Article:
The whole idea of a One World Government that began in Europe with the Treasty of Rome was based upon the idea inside Europe that a single government would end war. They never considered that there are two sides to that coin – international war and internal war we call revolution. As Thomas Jefferson said: “I hold it that a little rebellion now and then is a good thing, and as necessary in the political world as storms in the physical.”
The ECB’s policy of negative interest rates was supposed to create rising inflation by forcing people to spend. They cannot understand that raising taxes is the offset. You cannot spend what you do not have and you will NOT spend as long as you lack confidence in the future outcome. Draghai’s policy is a fool’s dream and the collapse in bond markets demonstrates those who think they can manipulate society are just out of their minds. Continue reading
There were other signs of traction. The Eurozone trade surplus with the rest of the world has been setting new records, powered by strong exports, particularly from Germany. This trend kicked off before the euro started tanking a year ago.So on Monday, ECB President Mario Draghi took the opportunity to slap himself and his colleagues on the back for their heroic and bold action, as these things are called, and offered an upbeat assessment of the Eurozone economy. He proclaimed “that growth is gaining momentum.” And he totally nailed it with three out of the four reasons he gave for that growth:
This is due to in particular the fall in oil prices, the gradual firming of external demand, easy financing conditions driven by our accommodative monetary policy, and the depreciation of the euro. Continue reading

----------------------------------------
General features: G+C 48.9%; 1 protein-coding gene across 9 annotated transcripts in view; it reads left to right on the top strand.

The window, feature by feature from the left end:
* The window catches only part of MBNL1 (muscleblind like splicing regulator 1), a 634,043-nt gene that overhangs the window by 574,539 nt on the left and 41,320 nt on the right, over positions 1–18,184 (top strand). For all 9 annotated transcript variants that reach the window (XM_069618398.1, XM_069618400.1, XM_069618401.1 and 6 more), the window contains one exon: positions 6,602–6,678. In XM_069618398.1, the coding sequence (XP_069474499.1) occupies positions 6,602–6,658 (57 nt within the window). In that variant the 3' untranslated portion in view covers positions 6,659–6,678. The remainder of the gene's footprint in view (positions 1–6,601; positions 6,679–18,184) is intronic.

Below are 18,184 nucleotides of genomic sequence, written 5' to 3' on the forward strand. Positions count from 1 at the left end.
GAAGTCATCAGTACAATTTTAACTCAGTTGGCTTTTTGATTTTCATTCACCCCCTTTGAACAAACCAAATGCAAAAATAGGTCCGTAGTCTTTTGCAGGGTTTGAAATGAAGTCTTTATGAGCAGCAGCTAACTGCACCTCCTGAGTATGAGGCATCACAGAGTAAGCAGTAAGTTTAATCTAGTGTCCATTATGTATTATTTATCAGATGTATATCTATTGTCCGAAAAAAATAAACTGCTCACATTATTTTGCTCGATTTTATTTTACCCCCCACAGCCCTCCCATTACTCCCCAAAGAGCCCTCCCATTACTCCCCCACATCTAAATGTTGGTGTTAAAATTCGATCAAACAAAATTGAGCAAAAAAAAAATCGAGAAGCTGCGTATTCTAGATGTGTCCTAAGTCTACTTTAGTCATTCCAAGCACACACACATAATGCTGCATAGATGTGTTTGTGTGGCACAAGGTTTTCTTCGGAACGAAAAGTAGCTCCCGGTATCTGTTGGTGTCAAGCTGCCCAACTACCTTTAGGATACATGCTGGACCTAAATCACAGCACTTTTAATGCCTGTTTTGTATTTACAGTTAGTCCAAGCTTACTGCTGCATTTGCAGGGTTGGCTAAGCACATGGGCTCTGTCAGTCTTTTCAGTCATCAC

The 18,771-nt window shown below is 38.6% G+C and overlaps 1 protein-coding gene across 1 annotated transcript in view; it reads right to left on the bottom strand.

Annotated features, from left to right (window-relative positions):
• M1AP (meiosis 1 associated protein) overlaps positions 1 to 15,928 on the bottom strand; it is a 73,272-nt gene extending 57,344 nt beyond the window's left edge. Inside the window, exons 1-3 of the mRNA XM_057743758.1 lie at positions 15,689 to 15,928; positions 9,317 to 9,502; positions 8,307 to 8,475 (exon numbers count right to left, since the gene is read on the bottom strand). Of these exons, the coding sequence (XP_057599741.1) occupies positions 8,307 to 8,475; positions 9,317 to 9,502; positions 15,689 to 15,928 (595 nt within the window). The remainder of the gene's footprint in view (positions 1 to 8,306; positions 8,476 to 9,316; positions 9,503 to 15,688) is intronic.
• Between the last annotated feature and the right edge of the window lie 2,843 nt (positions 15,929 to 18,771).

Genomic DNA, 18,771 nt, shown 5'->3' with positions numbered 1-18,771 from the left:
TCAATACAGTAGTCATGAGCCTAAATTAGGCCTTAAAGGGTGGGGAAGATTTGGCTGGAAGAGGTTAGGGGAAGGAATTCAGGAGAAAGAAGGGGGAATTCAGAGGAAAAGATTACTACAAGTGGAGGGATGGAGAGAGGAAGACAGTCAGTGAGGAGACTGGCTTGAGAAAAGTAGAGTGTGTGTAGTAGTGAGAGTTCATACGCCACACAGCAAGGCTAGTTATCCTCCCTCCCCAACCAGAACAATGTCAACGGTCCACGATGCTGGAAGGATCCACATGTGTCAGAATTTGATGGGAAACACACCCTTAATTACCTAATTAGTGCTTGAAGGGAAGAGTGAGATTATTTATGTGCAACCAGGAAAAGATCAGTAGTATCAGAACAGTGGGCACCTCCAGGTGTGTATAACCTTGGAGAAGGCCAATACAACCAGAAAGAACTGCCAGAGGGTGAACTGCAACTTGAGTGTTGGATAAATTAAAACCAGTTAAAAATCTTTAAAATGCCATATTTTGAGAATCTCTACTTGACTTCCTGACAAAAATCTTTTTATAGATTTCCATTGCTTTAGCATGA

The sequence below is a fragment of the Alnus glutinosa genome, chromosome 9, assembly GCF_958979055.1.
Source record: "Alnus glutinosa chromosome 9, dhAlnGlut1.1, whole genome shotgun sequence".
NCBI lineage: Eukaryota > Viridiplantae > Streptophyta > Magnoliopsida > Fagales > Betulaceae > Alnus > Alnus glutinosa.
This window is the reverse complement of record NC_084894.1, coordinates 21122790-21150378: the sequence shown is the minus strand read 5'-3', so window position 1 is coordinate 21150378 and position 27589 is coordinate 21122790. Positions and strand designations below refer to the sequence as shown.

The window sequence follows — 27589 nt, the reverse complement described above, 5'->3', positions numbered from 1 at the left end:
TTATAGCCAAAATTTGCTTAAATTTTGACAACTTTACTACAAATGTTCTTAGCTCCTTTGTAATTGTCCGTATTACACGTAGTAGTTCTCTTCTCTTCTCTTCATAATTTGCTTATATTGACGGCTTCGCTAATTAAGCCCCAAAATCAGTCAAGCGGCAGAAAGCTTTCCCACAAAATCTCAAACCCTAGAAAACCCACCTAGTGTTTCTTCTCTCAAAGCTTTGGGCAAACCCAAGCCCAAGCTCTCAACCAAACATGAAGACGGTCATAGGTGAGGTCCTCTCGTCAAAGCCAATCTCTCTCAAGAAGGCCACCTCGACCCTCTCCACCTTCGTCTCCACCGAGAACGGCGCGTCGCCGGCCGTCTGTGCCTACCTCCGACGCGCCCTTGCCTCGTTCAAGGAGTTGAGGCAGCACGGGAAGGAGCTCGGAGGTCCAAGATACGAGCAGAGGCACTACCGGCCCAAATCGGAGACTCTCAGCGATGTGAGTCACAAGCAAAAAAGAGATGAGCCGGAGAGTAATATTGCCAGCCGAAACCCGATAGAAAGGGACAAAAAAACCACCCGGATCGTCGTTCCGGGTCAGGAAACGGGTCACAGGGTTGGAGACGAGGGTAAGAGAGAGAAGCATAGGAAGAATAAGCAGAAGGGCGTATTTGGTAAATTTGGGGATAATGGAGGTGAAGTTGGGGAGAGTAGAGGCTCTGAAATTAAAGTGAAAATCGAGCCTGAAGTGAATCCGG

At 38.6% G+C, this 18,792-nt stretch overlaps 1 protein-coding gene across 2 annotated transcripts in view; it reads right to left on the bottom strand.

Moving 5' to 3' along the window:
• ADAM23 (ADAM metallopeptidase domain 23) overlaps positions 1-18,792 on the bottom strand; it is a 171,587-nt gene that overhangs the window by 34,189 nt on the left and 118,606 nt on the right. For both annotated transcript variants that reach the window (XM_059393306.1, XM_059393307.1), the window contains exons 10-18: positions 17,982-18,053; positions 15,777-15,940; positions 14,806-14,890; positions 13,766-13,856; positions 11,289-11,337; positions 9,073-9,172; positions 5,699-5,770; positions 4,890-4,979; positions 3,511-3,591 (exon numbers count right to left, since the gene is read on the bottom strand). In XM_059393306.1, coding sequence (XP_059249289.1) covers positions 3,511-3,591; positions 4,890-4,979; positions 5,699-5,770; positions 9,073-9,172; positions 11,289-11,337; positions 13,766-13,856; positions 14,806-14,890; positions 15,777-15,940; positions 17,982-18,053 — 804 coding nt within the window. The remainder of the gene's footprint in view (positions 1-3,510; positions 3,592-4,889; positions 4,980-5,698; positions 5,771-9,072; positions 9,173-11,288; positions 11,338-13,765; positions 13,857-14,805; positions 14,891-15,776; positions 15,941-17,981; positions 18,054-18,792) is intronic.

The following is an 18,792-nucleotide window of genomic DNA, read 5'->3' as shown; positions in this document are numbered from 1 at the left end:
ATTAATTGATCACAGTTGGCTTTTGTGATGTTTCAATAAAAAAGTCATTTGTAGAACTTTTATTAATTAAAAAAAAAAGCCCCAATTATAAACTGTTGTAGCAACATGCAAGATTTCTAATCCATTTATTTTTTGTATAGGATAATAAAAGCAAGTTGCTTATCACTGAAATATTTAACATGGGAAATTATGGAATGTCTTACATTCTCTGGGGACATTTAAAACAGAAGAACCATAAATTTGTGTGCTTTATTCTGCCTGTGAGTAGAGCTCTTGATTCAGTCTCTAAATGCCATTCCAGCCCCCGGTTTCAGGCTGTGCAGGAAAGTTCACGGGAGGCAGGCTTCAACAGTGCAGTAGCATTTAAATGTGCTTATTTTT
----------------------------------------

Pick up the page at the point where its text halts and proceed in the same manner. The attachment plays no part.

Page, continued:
Dear Greek readers: the writing is now on the wall, and it is in very clear 48-point, double bold, and underlined font: when the ECB “leaks” that it is modelling a Grexit, something Draghi lied about over and over in 2012 and directly in our face too, take it seriously, because it is time to start planning about what happens on “the day after.” And incidentally to all those curious what the fair value of peripheral European bonds is excluding ECB backstops, the ECB has a handy back of the envelope calculation: a 95% loss. Continue reading
It was almost three years ago to the day when Zero Hedge first explained the biggest problem facing Europe when it comes to unconventional monetary policy: the lack, not scarcity, but outright shortage of collateral.
Initially, our focus was on private-sector collateral, and if one had to summarize the key difference between the US and Europe in one chart, it would be this one, showing that while in the US the split between secured and unsecured funding was roughly even, in Europe, some 90% of corporate funding was on bank loan books, with only 10% in the form of (unsecured) corporate bonds (which also explains why in Europe NPLs, aka bad bank debt is by far the biggest problem facing the financial industry). Continue reading